- Requests via https, including certificate validation
- The default endpoint could also be changed to
- Courteous API usage is promoted through code samples and smart defaults
- gzip compression is used by default
- Examples show how to create and use a meaningful and unique user-agent header (as in https://meta.wikimedia.org/wiki/User-agent_policy)
- Platinum standard: generates a unique user-agent string given name/email address/repository location
- Efficient usage of API calls
- Generally combines calls when possible; good job.
- Can be used with the most recent stable version of the language it is written in (e.g. Python 3 compatible)
Compatible with Perl 5.
Easy to debug
- Contains unit tests for the longest and most frequently modified functions in the library
- Platinum standard: Unit tests for many code paths exist and are maintained
Unusually complete test suite.
- Terrible hacks/instances of extreme cleverness are clearly marked as such in comments
- Documentation links to the relevant section/subpage of the API documentation
Easy to improve
- Library maintainers are responsive and courteous, and foster a thoughtful and inclusive community of developers and users
Patches/pull requests receive useful comments.
- Platinum standard: Project sets clear expectations for conduct for spaces where project-related interactions occur (mailing list, IRC, repository, issue tracker). It should:
- State desired attitudes and behaviors
- Provide examples of unwelcome and harassing behavior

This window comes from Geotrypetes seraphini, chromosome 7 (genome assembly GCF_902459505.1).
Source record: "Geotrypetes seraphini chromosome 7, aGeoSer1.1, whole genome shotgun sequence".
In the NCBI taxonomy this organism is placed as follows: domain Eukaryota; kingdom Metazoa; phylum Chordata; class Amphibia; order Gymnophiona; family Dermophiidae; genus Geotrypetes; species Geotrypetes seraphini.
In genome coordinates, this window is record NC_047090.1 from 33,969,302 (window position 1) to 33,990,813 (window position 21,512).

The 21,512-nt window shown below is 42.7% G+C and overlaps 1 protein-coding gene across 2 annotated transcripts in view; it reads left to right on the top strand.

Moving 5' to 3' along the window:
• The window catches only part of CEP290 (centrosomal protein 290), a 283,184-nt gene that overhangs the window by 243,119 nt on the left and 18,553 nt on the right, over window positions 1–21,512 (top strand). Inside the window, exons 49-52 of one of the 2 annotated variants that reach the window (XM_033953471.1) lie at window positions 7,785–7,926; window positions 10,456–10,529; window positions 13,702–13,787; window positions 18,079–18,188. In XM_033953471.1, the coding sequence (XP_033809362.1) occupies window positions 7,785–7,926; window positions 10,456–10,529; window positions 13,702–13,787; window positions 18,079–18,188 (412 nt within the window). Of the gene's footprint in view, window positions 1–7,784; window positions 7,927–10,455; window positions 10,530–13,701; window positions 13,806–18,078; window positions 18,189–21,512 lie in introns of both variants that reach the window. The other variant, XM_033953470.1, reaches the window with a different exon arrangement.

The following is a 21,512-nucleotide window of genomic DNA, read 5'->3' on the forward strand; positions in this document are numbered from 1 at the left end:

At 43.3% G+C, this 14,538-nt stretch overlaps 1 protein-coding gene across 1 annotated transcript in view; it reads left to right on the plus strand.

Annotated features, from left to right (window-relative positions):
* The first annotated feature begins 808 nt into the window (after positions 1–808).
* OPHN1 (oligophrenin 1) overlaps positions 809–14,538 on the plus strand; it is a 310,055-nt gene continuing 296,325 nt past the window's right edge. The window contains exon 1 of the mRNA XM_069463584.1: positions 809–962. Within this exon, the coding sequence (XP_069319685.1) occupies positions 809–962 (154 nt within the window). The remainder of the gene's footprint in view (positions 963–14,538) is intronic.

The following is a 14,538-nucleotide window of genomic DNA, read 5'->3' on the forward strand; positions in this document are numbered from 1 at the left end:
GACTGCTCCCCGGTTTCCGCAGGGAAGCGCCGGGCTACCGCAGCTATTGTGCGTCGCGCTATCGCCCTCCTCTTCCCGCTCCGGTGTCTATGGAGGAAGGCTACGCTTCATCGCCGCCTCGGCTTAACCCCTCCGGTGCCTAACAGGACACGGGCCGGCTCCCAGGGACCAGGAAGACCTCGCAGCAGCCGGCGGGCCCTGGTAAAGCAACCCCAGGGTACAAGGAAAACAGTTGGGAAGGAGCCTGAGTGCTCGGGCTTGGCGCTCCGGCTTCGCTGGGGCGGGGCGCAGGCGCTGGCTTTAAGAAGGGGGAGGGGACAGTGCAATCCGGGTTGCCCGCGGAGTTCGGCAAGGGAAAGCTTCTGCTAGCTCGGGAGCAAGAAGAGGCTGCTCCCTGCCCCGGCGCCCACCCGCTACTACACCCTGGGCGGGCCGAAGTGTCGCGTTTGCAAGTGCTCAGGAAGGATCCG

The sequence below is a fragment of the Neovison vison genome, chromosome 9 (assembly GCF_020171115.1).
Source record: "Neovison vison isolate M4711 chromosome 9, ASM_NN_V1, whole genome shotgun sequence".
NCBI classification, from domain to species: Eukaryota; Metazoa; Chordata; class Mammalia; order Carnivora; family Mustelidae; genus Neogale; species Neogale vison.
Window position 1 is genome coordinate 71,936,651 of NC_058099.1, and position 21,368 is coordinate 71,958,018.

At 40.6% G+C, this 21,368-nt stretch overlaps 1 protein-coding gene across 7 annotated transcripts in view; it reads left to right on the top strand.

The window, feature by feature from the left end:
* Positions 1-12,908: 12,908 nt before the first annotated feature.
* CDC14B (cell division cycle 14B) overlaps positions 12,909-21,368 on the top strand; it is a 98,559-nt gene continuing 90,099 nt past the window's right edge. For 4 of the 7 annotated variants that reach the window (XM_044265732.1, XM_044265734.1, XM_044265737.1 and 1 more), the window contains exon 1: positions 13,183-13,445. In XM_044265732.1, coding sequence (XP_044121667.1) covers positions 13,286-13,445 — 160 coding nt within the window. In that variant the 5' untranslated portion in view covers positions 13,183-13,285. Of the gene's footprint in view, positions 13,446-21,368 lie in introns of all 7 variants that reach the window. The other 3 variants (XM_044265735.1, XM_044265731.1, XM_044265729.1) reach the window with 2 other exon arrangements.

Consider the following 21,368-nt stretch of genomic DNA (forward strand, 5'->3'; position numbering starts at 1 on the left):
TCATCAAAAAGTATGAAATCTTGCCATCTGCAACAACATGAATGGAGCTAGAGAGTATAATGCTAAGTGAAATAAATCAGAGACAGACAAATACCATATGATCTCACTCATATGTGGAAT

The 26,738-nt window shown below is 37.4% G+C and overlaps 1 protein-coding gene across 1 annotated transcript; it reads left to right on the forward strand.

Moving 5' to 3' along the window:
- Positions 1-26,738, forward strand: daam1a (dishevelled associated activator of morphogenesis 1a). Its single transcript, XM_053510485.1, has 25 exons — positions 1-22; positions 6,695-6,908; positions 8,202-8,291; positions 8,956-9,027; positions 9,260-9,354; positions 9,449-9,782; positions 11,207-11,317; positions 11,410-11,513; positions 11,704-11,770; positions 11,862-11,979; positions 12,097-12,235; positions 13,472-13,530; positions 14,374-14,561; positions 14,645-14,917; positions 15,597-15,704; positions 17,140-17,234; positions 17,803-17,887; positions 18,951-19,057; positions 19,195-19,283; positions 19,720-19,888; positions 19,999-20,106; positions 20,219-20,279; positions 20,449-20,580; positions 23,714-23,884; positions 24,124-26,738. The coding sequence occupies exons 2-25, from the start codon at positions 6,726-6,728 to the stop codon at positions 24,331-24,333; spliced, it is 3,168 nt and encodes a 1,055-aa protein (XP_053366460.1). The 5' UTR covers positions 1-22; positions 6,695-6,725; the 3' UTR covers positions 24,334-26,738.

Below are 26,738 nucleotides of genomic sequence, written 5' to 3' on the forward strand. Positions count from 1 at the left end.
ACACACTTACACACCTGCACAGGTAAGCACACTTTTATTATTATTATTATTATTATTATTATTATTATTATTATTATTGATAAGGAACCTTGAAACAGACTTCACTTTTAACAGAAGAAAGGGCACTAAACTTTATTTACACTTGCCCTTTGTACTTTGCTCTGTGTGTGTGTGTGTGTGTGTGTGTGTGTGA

- Specify how these expectations will be enforced
- Pull requests are either accepted or rejected with reason within 3 weeks (Platinum standard: 3 business days)
- Issues/bugs are responded to in some manner within 3 weeks (Platinum standard: 3 business days) (but not necessarily fixed)
Very quick responses!
- The library is updated and a new version is released within 3 weeks (Platinum standard: 3 business days) when breaking changes are made to the API
- Platinum standard: library maintainers contact MediaWiki API maintainers with feedback on the API's design and function
- Library specifies the license it is released under
- Consistently use constants instead of bare numbers
- Logically group related subroutines into several separate files
- Make sure that continuations for all types of queries are automatically handled
- Add the repository location to the default user-agent string (see )
- Consider refactoring
- Add installation instructions to documentation
- Add an "overview" section to the documentation describing MediaWiki::Bot's overall design, intended purpose, and the types of functions it makes available
- Add a code sample with a user-created user-agent that complies with https://meta.wikimedia.org/wiki/User-agent_policy (has contact information and information about the library)
- Link to relevant API documentation in the documentation for each relevant method
If these issues are addressed, MediaWiki::Bot will meet the gold standard and will be listed as such on API:Client code.